Plasterboard Chimney Breast – Yes Or No?
If you’re trying to pretty up an old home, one of your first stops will likely be the old, grungy chimney breast. While it’s not exactly easy work (though more time consuming than challenging), there are a few ways to make it look a bit better. The most common approach you may find online will be to plaster over the old fireplace. Applying a plasterboard chimney breast is not only entirely possible but a relatively easy and good new look. While I personally prefer the look of bare brick, not everyone does, and that’s okay!
A plasterboard chimney breast is both safe and entirely possible to apply.
Keep reading for a breakdown of what you’ll need, and how to do it.
Plasterboard Chimney Breast – Options
Now, we’ve actually covered this a bit in the past in our plasterboard fireplace article. The conclusion we came to there was that a plasterboard fireplace isn’t the best idea for a seemingly obvious reason – plaster isn’t fireproof. A chimney breast, on the other hand, is a different story.
Some people don’t like the look of bare masonry and would like to cover it up. Like we said in the linked article above, this comes with a few choices. You could paint the masonry with a mist and skim coat, apply a concrete render, or plaster over it with the right process – don’t worry, we’ll get to that in a moment.
The long and the short of it is that if you’re dead set on applying plasterboard over the masonry, you can. But there are other options that are both cheaper and, in my opinion, look better. With that out of the way, let’s get to how you should apply a plasterboard layer over the bare masonry of a chimney breast.
Plasterboard Chimney Breast – Application
There are two main ways to apply plasterboard to bare masonry – the dot and dab approach, or building out support for the plasterboard. Let’s start with the dot and dab, and move onto the (admittedly) harder second option after that.
To apply plasterboard with the dot and dab approach, you apply thick lumps of specialised adhesive onto the masonry. After that, you just… press the board into place. This is generally not a wonderful option if you plan to actually use the fireplace. This is for one reason – unless you get a heat-resistant adhesive, you run the risk of it running (and failing) when the masonry beneath is heated.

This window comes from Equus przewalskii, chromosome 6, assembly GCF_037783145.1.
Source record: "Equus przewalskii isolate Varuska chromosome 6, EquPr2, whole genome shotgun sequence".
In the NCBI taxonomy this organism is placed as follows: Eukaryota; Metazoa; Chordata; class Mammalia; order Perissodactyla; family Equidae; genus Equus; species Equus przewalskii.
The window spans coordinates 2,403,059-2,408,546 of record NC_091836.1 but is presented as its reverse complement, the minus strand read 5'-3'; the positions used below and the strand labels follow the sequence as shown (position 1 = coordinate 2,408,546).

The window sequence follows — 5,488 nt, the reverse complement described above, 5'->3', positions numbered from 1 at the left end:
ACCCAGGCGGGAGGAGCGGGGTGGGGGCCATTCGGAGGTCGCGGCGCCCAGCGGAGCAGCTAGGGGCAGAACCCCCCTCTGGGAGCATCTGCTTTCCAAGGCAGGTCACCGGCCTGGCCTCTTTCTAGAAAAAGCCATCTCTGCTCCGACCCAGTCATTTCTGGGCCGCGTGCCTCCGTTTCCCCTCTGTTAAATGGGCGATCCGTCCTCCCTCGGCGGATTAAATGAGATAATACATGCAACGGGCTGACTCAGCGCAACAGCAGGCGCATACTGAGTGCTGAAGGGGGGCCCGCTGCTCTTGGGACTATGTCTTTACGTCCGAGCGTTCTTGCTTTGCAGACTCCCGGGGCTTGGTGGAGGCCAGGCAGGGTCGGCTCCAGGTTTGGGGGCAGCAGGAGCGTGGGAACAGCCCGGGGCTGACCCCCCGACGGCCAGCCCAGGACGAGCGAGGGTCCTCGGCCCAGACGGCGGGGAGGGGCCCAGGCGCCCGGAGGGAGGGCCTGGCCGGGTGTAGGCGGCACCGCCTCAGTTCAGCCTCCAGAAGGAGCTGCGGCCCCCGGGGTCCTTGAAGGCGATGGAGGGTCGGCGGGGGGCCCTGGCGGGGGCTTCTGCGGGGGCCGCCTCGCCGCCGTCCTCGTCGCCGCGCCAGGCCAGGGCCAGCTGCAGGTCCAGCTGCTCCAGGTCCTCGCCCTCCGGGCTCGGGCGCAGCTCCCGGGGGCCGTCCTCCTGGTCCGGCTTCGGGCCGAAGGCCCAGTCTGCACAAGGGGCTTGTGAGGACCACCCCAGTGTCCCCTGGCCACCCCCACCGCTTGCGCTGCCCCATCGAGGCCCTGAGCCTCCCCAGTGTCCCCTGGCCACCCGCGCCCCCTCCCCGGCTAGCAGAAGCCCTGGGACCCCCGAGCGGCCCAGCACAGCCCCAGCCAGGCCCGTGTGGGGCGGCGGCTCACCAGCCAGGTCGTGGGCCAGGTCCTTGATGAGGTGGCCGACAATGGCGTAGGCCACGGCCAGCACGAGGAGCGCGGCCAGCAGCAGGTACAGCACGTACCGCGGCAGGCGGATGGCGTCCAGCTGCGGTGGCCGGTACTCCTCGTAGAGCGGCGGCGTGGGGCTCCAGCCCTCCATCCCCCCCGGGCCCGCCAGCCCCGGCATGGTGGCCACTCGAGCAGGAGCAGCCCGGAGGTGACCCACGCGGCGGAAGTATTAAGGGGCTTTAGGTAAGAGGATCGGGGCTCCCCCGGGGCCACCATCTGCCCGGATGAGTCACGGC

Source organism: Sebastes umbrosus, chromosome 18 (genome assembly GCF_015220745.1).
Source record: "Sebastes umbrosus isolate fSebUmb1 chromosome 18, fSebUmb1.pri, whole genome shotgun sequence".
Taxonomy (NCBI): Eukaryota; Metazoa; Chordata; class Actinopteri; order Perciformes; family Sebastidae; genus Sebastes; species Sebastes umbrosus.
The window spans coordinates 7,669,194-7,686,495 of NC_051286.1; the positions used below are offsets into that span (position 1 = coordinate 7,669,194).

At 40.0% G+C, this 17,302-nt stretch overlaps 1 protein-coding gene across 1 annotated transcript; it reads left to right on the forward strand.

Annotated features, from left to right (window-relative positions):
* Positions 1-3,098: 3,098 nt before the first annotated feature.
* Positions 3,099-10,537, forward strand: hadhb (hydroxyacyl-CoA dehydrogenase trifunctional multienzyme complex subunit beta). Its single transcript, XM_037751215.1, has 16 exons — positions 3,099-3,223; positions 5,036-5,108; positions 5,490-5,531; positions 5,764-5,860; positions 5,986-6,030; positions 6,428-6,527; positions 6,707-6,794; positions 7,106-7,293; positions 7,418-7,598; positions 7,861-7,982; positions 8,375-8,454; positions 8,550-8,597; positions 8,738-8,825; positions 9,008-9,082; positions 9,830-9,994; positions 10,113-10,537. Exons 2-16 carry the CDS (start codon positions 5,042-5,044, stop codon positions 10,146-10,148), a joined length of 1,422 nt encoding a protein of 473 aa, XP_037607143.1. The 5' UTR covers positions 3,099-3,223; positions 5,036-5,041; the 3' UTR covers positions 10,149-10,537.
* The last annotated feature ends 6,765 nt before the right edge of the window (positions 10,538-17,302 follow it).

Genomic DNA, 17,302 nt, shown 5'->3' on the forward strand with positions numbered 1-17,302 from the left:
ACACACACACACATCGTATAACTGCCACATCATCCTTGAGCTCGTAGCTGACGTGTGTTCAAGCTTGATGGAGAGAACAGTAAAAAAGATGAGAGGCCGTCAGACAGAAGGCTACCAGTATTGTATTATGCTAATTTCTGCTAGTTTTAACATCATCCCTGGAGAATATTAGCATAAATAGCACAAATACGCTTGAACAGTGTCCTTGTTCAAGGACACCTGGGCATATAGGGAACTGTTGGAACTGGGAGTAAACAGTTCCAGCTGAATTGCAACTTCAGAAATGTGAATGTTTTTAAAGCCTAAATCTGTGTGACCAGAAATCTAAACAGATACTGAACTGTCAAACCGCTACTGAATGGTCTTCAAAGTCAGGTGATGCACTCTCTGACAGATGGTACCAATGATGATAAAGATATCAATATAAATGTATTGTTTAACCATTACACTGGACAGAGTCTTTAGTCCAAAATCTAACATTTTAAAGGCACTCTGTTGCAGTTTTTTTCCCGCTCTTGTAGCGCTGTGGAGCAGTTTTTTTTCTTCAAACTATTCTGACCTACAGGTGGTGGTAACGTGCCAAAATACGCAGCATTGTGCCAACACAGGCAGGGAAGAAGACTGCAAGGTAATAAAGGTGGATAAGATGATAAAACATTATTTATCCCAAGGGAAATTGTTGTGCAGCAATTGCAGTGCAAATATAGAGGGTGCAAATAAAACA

The other option is a bit harder to accomplish in an aesthetically pleasing way, but it is entirely possible. This path involves building out a specialised stud support system for the plasterboard. Since we’re assuming that you want to use the fireplace, it’s important that you do this right. Some forums may suggest using a timber support system – they would be wrong.
Because there’s a fire that will be burning, heating up the masonry, it’s absolutely vital that you choose the proper material. Using a specialised, heat-resistant stud system will ensure that heat transfer doesn’t damage your plasterboard outer layer.
Alternatives & Other Important Knowledge
Another option you may see suggested is using a sand cement finish (render), covered by plaster. Gypsum (plasterboard) is generally not great with heat, leading many people who want a plaster look on their chimney breast to opt for this route. While it’s entirely possible to install plaster and plasterboard over a chimney breast, it may not hold up long term.
Another common suggestion for sealing the corners of your chimney breast is to use corner beading for the corner of the plastered chimney breast. While I cannot personally vouch for this argument, I’ve seen it reiterated several times that this is actually the wrong way to go about it.
The issue lies in the fact that a corner bead will be subject to contraction and expansion when exposed to heat. The alternative approach suggested was to freehand your corners. While this is likely the better solution, it’s really rather difficult to do as an amateur.
When to Call a Professional
This is the part where most people check out. Hiring a professional defeats the purpose of DIY plastering, but there are cases where it’s the prudent thing to do. In this particular case, I highly recommend hiring a professional plasterer. Plaster and plasterboard are not known for their heat resistance, and using the wrong method could have disastrous results.
While it’s a great ego boost to brag that, “yeah, I installed it myself,” it’s less nice when your hard work starts to crack. For this reason, along with the number of variable approaches, I have to side with the professionals here. There are a lot of choices to make, such as how you’re applying the plasterboard, and what it’s affixed to. Even one wrong decision could spell disaster for your project. And without being able to actually assess your chimney breast, it’s hard to give accurate answers.
Paying someone who does this for a living can be expensive, yes. But do you know what’s more expensive? Replastering a heat-damaged chimney breast. And if you have to do that, you’re likely going to be kicking yourself for not heeding my advice.
While applying plasterboard over a chimney breast is entirely possible, it requires a bit of knowhow and specific knowledge of the home. While I can recommend building out a stud support system for your home in comparison to dot and dab – I may be wrong. Without being able to assess how your home is laid out, I can only offer basic guidance.
Hiring a professional to lay plasterboard around your chimney breast will result in a few things – you pay someone to do the job (which costs money), you get a beautiful, modern chimney breast, and you don’t have a damaged chimney breast in a few months or years. All of those, minus the cost of the professional, are good outcomes – so take my advice. At the very least, consult with a professional plasterer to get solid advice on what not to do before continuing.